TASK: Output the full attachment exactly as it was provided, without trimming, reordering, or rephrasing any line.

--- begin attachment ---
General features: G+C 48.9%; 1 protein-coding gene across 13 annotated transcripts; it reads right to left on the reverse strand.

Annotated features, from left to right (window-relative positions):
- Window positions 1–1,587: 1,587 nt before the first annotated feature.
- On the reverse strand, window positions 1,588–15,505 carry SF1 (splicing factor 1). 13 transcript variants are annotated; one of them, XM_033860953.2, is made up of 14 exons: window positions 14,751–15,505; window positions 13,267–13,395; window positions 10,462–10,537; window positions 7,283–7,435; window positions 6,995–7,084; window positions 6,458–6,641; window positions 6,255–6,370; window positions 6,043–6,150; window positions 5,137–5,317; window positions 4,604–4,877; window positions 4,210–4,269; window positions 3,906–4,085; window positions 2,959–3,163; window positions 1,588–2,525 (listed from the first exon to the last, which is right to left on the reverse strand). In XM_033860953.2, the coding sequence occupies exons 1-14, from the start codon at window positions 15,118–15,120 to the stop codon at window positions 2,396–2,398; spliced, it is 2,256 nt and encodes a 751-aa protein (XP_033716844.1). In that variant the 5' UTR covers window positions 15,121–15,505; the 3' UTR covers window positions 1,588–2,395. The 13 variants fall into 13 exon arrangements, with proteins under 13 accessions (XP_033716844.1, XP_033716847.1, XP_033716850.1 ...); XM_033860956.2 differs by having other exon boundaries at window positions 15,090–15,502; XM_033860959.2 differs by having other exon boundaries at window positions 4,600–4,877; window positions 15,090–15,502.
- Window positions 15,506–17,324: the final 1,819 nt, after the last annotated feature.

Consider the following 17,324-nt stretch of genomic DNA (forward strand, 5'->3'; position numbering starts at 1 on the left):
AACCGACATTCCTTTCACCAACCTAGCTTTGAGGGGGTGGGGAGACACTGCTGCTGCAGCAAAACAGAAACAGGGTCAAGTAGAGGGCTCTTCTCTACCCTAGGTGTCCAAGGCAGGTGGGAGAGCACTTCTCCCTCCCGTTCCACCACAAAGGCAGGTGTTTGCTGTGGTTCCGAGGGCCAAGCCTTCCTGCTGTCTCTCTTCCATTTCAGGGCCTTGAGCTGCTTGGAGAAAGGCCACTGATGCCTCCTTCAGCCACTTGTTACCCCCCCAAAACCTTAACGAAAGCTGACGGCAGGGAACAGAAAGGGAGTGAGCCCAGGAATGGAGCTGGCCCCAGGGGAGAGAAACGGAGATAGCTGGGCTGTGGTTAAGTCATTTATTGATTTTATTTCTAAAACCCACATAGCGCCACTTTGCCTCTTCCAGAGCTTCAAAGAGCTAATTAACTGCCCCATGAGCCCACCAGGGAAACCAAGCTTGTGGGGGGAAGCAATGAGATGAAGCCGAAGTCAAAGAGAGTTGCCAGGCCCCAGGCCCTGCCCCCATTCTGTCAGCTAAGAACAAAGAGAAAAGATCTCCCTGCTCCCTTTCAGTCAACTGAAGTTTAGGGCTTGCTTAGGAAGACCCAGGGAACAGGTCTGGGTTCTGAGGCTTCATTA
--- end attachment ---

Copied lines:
General features: G+C 48.9%; 1 protein-coding gene across 13 annotated transcripts; it reads right to left on the reverse strand.

Annotated features, from left to right (window-relative positions):
- Window positions 1–1,587: 1,587 nt before the first annotated feature.
- On the reverse strand, window positions 1,588–15,505 carry SF1 (splicing factor 1). 13 transcript variants are annotated; one of them, XM_033860953.2, is made up of 14 exons: window positions 14,751–15,505; window positions 13,267–13,395; window positions 10,462–10,537; window positions 7,283–7,435; window positions 6,995–7,084; window positions 6,458–6,641; window positions 6,255–6,370; window positions 6,043–6,150; window positions 5,137–5,317; window positions 4,604–4,877; window positions 4,210–4,269; window positions 3,906–4,085; window positions 2,959–3,163; window positions 1,588–2,525 (listed from the first exon to the last, which is right to left on the reverse strand). In XM_033860953.2, the coding sequence occupies exons 1-14, from the start codon at window positions 15,118–15,120 to the stop codon at window positions 2,396–2,398; spliced, it is 2,256 nt and encodes a 751-aa protein (XP_033716844.1). In that variant the 5' UTR covers window positions 15,121–15,505; the 3' UTR covers window positions 1,588–2,395. The 13 variants fall into 13 exon arrangements, with proteins under 13 accessions (XP_033716844.1, XP_033716847.1, XP_033716850.1 ...); XM_033860956.2 differs by having other exon boundaries at window positions 15,090–15,502; XM_033860959.2 differs by having other exon boundaries at window positions 4,600–4,877; window positions 15,090–15,502.
- Window positions 15,506–17,324: the final 1,819 nt, after the last annotated feature.

Consider the following 17,324-nt stretch of genomic DNA (forward strand, 5'->3'; position numbering starts at 1 on the left):
AACCGACATTCCTTTCACCAACCTAGCTTTGAGGGGGTGGGGAGACACTGCTGCTGCAGCAAAACAGAAACAGGGTCAAGTAGAGGGCTCTTCTCTACCCTAGGTGTCCAAGGCAGGTGGGAGAGCACTTCTCCCTCCCGTTCCACCACAAAGGCAGGTGTTTGCTGTGGTTCCGAGGGCCAAGCCTTCCTGCTGTCTCTCTTCCATTTCAGGGCCTTGAGCTGCTTGGAGAAAGGCCACTGATGCCTCCTTCAGCCACTTGTTACCCCCCCAAAACCTTAACGAAAGCTGACGGCAGGGAACAGAAAGGGAGTGAGCCCAGGAATGGAGCTGGCCCCAGGGGAGAGAAACGGAGATAGCTGGGCTGTGGTTAAGTCATTTATTGATTTTATTTCTAAAACCCACATAGCGCCACTTTGCCTCTTCCAGAGCTTCAAAGAGCTAATTAACTGCCCCATGAGCCCACCAGGGAAACCAAGCTTGTGGGGGGAAGCAATGAGATGAAGCCGAAGTCAAAGAGAGTTGCCAGGCCCCAGGCCCTGCCCCCATTCTGTCAGCTAAGAACAAAGAGAAAAGATCTCCCTGCTCCCTTTCAGTCAACTGAAGTTTAGGGCTTGCTTAGGAAGACCCAGGGAACAGGTCTGGGTTCTGAGGCTTCATTA